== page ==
That is why all the competent health bodies worldwide recommend to the vaccinated people to stay for monitoring in the vaccination center for 15 minutes after the vaccination and 30 minutes for those who have a history of allergic reaction.
In case of pregnancy, your personal doctor will inform you responsibly.
I am in the 1st trimester of pregnancy. What should I do if I develop a fever after vaccination?
One of the rare side effects of COVID-19 vaccination is the onset of fever, which should not be a concern for either the vaccinator or the doctor.
While fever during pregnancy - especially during the first trimester - has been associated with an increased risk of neural tube defects, a recent study showed that this association is not significant if a pregnant woman is taking folic acid, which most women around the world follow. during their pregnancy.
The pregnant woman should contact her doctor for any antipyretic medication.
I am pregnant and due to the nature of my work, I am constantly exposed to the virus. Should I get vaccinated for coronavirus or not?
The risks of coronavirus infection itself for the pregnant woman, but also for the fetus should be weighed. So in this case, the scales will close in favor of vaccinating the pregnant woman.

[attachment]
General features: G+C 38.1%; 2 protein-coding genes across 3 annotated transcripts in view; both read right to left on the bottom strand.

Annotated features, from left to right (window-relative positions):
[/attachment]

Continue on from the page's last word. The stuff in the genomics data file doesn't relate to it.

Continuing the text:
I am pregnant and I have an underlying disease. Should I get the coronavirus vaccine or not?
Many women who are pregnant or planning to become pregnant through assisted reproduction or IVF have additional risk factors such as obesity, hypertension or diabetes, conditions that increase the risk of serious COVID-19 disease. In this case, too, the benefits of vaccination outweigh the benefits.
Does COVID-19 vaccination affect breastfeeding?
MRNA-based COVID-19 vaccines do not affect the pregnant woman, the fetus, or the baby when breastfeeding. Therefore, no baby or woman needs to be deprived of breastfeeding.
We are at the beginning of the end for this difficult period that all humanity is experiencing, thanks to the vaccines that have been developed, says Mr. Koufomichael. But until the coronavirus becomes a manageable virus, like the flu viruses, we must meticulously adhere to the protective measures of using a mask, washing our hands frequently, and avoiding social contact as much as possible. Expectant mothers in particular should be very careful and follow the instructions and advice of their doctor.